You know when I started my latest playthrough of Vagrant Story the original plan was to use this refresher to discuss its masterful (and arguably unbeaten to this day) use of light, shadow, and colour to convey mood, time, and temperature, to wax lyrical about how it wields texture and sound to create a “real” abandoned place out of nothing more than square rooms decorated with painted-on features. So detailed and considered is the game in this regard you can almost feel how smooth the cold stone walls of its underground labyrinths are, how warm the afternoon sun is as you recuperate in the relative safety of the town centre, the slight frisson in the air as you explore the Dark-drenched blues of Undercity. Every single tiny flame in every crumbling alcove has been placed with utmost care, gloriously culminating in that final room in the cathedral, bedecked with candles and stained with fresh blood, the one that almost feels like a farewell to the light.
I believe everything I’ve just said with all my heart, and a thousand other happy words I could have written on the subject too.
But Vagrant Story, in spite of its confusing UI and the weird insistence by some vocal fans that tedious min-maxing affinity-obsessed play is the only way to go, is not a game short of praise.
So I’ve decided for now to talk about another aspect of it instead, one that seems to get glossed over by some and never reached by many, one that has once again leapt out of thin air and gummed up what was until that point such a smooth and enjoyable experience: That One Weird Stretch about two thirds of the way through where bugger all happens and nobody would miss it if it was gone, the part where an ambitious and beautiful game out of time and budget had to very obviously cut corners, removing – according to Matsuno himself – everything from AI-controlled partners (the shadow of which can still be seen in Ashley and Sydney’s battle with Grissom) to what he claims to be over half of the original plot.
Desperate times call for desperate measures and sometimes all any team can do, regardless of their creative intent or how understanding their deadline-extending producers may be, is stitch everything that’s in a shippable state together and get the game out the door. Vagrant Story is of course not the first game to ever suffer from these issues – Soul Reaver‘s another famously unfinished game from the same era and most of From Software’s modern games are crawling with irresistible remnants of half-formed places that never came to be – but it is one of the few where the cut feels so clean and conspicuous, where it’s not just a mysterious item with no programmed use, a door that never unlocks, or a plot thread unresolved, but a real salvage operation, where what had previously been such a crisp and polished design briefly becomes a rough unfinished mumble of an outline.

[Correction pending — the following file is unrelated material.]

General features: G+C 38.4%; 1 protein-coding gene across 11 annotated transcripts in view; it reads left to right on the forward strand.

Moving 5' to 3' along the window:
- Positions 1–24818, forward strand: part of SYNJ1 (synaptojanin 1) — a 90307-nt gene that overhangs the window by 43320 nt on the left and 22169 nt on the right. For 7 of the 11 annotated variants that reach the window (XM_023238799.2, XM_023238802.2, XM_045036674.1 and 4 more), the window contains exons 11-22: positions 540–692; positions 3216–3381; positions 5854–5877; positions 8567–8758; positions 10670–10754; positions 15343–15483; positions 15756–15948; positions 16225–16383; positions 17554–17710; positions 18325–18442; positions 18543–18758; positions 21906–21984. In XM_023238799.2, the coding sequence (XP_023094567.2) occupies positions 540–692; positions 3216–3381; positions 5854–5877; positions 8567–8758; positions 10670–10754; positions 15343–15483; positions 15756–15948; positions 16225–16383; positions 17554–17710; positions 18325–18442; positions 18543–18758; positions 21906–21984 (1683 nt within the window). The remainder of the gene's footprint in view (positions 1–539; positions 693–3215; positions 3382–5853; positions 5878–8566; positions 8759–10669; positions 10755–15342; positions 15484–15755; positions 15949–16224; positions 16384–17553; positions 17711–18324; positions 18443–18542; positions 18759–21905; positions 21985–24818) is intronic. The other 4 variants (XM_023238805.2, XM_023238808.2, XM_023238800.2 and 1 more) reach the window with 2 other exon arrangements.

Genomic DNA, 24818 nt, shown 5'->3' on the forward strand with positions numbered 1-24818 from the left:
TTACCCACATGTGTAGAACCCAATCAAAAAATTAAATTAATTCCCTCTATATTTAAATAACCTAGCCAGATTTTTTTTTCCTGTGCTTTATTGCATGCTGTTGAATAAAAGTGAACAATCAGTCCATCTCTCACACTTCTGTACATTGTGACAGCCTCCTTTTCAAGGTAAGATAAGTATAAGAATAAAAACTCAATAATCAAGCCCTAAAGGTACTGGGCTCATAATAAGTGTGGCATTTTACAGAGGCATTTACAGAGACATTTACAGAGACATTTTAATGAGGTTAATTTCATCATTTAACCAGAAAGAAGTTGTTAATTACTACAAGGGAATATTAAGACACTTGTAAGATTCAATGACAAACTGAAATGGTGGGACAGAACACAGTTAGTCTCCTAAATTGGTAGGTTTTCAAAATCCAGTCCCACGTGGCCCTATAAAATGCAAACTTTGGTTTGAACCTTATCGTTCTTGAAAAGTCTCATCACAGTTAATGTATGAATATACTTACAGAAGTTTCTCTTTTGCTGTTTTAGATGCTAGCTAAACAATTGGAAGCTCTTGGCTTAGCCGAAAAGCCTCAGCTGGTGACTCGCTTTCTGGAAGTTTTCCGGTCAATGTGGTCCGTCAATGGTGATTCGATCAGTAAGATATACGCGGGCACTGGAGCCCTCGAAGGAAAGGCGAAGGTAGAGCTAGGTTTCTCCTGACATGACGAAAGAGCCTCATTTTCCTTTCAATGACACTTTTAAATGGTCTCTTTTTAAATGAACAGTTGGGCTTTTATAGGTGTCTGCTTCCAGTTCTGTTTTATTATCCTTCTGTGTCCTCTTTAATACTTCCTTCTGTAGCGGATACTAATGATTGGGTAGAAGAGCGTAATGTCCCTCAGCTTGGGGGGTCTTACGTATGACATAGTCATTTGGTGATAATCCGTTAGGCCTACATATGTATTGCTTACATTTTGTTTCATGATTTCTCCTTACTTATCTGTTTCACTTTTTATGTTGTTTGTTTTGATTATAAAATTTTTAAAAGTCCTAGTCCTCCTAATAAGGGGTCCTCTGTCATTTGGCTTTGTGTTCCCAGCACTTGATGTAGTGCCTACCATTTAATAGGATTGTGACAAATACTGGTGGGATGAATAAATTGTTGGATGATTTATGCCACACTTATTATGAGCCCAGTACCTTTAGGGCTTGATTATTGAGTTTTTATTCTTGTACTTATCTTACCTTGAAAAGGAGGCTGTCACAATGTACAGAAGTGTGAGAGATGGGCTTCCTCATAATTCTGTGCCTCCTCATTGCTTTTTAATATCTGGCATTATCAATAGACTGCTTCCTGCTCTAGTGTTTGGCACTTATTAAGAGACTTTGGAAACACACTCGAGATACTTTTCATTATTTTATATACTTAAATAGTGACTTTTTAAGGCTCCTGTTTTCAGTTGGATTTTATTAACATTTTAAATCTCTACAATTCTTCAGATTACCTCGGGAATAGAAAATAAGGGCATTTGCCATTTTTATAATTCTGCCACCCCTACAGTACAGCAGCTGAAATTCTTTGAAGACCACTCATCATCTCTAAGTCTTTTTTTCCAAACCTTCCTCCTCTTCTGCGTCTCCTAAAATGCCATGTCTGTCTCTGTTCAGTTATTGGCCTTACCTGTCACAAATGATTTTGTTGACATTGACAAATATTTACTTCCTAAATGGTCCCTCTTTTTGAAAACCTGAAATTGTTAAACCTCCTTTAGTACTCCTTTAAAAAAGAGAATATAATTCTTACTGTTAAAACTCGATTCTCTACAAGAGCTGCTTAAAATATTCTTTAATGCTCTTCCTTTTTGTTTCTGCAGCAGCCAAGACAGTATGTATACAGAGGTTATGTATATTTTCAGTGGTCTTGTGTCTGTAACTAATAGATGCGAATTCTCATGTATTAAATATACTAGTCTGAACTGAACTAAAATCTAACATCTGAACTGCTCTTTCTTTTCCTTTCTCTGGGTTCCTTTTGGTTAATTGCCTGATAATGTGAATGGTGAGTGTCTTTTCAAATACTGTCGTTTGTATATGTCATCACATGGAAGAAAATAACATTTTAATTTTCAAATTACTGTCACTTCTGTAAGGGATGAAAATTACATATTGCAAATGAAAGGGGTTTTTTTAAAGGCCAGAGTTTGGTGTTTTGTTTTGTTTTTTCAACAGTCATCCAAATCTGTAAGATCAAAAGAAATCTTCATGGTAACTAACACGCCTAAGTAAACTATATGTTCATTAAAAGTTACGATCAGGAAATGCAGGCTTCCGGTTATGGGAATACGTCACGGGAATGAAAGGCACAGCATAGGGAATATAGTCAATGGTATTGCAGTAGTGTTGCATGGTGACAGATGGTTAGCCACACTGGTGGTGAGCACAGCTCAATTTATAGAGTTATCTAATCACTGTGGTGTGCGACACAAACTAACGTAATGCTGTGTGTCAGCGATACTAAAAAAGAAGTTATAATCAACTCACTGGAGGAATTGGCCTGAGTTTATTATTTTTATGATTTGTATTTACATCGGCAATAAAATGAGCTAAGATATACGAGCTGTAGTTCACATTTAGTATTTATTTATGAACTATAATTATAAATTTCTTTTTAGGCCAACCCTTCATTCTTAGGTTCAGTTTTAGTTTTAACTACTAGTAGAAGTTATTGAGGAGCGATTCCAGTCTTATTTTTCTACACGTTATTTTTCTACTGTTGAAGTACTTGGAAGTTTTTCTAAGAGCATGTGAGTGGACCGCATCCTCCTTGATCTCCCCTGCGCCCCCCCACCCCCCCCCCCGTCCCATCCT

The break occurs just after Ashley defeats the Sky Dragon, triggering the scene where he’s aware of Callo Merlose thinking of him, wondering if he’s even alive. From there we move to see her having an extensive chat with her captor Hardin and using her newfound powers to force answers about their plans for Leá Monde, and Duke Bardorba’s connection to it, out of him; a fascinating conversation which had been recently preceded by epic clashes with apparent former ally Jan Rosencrantz, and before that by a brief team-up with Sydney himself, and before that by multiple cutscenes showing Ashley’s awakening powers as he unwittingly slipped into Samantha’s mind and witnessed Romeo Guildenstern’s machinations through her eyes, and bef-… the point is, right up until this moment Vagrant Story had been consistently shepherding the player along one clear and frequently updated path, doing its Metroid-ish best to make adventurers feel like slightly lost explorers while still always ensuring they were gently guided down the correct path.